Read more in the Tennessean
New member on Judicial Evaluation Commission to be named
The Tennessee Bar Association is accepting applications from members interested in being nominees to the Judicial Evaluation Commission. The seat for which the TBA will nominate is currently being held by Sarah Sheppeard of Knoxville, who is not eligible for reappointment.

The TBA nominates three people for the commission and the Speaker of the House of Representatives will choose the commission member from those nominees. If you are interested, contact TBA Executive Director Allan F. Ramsaur by mail at 221 Fourth Ave. North, Suite 400, Nashville, TN 37219. Include a letter of interest and a resume. Applications must be received by April 13. The Board of Governors will choose the TBA's nominees at its April 28 meeting. Complete details about the procedure the board will employ may be found
on the TBA web site
The First Amendment: Read all about it
Interested in the topic of free speech? Where did it begin, where does it end? And why? And what does history teach us ... from Milton to Madison to Mill to Meiklejohn and beyond? First Amendment scholar Ronald K.L. Collins gives a preview of several new books coming out on the subject.
Learn more
UT Law gets gift from settlement fund
The James L. Clayton Center for Entrepreneurial Law at the University of Tennessee has received a charitable gift from the Settlement Fund of recent litigation involving the Dollar General corporation and will use it to support a Visiting Professor of Corporate Governance and Investor Rights.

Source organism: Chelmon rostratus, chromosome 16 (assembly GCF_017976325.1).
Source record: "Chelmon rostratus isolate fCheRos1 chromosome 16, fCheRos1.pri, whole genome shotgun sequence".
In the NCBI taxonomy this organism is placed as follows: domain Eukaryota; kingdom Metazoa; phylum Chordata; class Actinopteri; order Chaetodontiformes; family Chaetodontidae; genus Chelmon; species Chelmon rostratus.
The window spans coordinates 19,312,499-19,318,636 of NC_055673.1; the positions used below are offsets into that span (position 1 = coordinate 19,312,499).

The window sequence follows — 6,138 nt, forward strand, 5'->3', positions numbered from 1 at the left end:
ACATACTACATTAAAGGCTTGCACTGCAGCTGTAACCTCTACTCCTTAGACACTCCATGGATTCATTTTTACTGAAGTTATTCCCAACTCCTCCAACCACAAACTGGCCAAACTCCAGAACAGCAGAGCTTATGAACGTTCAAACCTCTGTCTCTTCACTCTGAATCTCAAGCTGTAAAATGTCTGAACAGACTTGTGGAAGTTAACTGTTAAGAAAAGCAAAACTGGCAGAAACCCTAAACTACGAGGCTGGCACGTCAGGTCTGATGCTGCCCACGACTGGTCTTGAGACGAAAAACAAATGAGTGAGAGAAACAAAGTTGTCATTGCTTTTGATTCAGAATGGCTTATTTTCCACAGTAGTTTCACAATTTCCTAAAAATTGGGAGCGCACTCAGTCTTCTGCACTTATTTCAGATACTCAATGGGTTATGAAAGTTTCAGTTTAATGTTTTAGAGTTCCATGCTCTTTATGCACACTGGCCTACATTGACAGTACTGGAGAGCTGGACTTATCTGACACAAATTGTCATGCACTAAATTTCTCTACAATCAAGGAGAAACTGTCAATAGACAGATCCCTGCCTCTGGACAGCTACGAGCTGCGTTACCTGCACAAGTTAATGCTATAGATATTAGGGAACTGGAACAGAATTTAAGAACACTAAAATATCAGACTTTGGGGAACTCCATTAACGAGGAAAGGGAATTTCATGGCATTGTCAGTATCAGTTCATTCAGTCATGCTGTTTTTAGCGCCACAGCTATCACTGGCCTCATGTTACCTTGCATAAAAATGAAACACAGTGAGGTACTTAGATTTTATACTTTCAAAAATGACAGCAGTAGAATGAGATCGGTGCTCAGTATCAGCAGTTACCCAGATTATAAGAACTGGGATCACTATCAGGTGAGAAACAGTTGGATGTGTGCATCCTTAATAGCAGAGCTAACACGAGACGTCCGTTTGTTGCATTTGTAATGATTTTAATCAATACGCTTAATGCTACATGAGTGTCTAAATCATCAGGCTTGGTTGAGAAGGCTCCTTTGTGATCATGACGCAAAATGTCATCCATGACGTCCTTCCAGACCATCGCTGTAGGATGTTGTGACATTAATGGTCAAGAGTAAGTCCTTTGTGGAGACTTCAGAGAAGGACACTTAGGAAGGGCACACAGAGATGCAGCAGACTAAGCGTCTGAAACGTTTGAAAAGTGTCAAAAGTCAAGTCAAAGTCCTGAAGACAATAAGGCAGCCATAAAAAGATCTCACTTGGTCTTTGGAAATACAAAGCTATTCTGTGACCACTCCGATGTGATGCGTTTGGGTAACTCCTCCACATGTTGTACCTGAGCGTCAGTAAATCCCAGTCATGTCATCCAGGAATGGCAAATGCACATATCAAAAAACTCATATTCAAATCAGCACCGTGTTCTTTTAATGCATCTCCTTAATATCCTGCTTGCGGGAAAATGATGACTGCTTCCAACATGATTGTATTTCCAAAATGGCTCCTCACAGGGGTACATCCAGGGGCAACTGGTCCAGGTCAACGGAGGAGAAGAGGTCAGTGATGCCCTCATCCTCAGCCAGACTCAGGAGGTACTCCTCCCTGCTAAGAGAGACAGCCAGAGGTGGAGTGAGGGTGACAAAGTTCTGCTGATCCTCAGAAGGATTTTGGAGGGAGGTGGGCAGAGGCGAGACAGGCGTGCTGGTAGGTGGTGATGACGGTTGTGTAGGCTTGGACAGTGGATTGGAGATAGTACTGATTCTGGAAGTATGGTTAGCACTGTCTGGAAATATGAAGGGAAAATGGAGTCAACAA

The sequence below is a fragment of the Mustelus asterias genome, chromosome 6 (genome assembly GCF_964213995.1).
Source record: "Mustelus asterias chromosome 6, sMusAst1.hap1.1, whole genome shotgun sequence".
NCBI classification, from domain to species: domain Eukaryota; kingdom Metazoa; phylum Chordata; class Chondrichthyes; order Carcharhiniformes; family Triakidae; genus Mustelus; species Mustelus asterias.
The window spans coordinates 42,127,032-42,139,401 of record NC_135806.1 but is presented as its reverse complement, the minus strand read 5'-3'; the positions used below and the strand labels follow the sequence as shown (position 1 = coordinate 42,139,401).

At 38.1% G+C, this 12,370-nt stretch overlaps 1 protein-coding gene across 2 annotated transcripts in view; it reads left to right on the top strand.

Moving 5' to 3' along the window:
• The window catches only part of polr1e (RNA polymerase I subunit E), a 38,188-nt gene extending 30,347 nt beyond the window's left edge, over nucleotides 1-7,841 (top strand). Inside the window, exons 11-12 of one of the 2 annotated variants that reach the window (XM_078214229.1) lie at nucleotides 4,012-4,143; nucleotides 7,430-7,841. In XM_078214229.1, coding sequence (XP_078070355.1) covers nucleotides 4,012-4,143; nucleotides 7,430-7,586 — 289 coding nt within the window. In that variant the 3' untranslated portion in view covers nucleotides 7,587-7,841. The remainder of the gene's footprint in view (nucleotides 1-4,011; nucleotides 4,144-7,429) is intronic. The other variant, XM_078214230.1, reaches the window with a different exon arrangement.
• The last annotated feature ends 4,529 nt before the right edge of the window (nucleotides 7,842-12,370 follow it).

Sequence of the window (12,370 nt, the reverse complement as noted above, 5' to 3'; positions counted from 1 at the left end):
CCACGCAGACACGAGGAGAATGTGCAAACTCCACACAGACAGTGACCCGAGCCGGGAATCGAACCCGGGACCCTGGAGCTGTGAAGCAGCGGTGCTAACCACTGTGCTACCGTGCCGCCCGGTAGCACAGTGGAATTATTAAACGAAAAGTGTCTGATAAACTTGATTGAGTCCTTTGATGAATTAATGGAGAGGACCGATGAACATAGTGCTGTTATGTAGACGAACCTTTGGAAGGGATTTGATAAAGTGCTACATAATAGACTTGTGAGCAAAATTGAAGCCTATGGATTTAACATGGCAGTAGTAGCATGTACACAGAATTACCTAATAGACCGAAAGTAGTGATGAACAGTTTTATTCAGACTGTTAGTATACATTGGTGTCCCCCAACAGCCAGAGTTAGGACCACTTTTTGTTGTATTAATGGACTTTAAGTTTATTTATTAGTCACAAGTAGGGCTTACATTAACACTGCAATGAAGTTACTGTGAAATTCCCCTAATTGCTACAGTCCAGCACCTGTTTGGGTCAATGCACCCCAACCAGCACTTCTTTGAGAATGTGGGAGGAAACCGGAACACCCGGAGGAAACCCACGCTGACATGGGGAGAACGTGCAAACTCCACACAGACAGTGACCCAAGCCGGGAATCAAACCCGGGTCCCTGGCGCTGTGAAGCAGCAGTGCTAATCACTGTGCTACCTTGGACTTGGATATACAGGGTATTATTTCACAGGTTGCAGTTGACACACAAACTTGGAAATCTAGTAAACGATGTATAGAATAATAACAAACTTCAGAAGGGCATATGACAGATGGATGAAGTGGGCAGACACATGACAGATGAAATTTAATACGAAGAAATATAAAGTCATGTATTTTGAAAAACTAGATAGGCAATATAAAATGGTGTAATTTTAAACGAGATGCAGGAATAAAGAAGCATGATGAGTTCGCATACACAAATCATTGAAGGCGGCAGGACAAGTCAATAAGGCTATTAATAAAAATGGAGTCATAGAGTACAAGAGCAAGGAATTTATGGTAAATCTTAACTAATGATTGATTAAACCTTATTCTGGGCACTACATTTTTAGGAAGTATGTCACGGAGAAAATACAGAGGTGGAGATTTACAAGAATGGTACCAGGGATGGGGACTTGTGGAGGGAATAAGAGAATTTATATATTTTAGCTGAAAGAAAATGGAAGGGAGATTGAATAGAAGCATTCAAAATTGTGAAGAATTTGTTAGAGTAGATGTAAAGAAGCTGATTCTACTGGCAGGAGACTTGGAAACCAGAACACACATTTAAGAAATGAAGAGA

Learn more
Legislative News
Deal on cigarette tax may be close
Gov. Phil Bredesen and Republican legislative leaders are reportedly near a compromise on increasing the state's cigarette tax. The deal may include a reduction in the state's sales tax on groceries.
Read more in the Knoxville News Sentinel
Caldwell out of 12th District Senate race
Roane County native and real estate broker Joe Caldwell says he will not enter the race to fill the 12th District State Senate seat being vacated by Tommy Kilby. Caldwell says he has recently been presented with business opportunities that would make it difficult for him to pursue the seat.
Read more on the Chattanoogan.com
TennBarU CLE
Getting paid a problem? TennBarU online ethics course can help
Collecting fees is not directly addressed in the Rules of Professional Conduct, however both the rules and malpractice carriers have something to say on the issue. A new online course from TennBarU explores practice management strategies to help reduce the number of non-paying clients and discusses ethical obligations for collecting fees from such clients.
Register or learn more
TBA Member Services
Student loans at low rates through SunTrust
The TBA and SunTrust Bank now have a Partnership Program to help alleviate the burden of student loans. Members and their families can consolidate their federal student loans at a special low fixed rate - right now as low as 5.375%. In addition, those with consolidation loans greater than $10,000 are eligible to reduce their interest rate by another 1.5% for on-time payments and automatic debit payments.
Learn more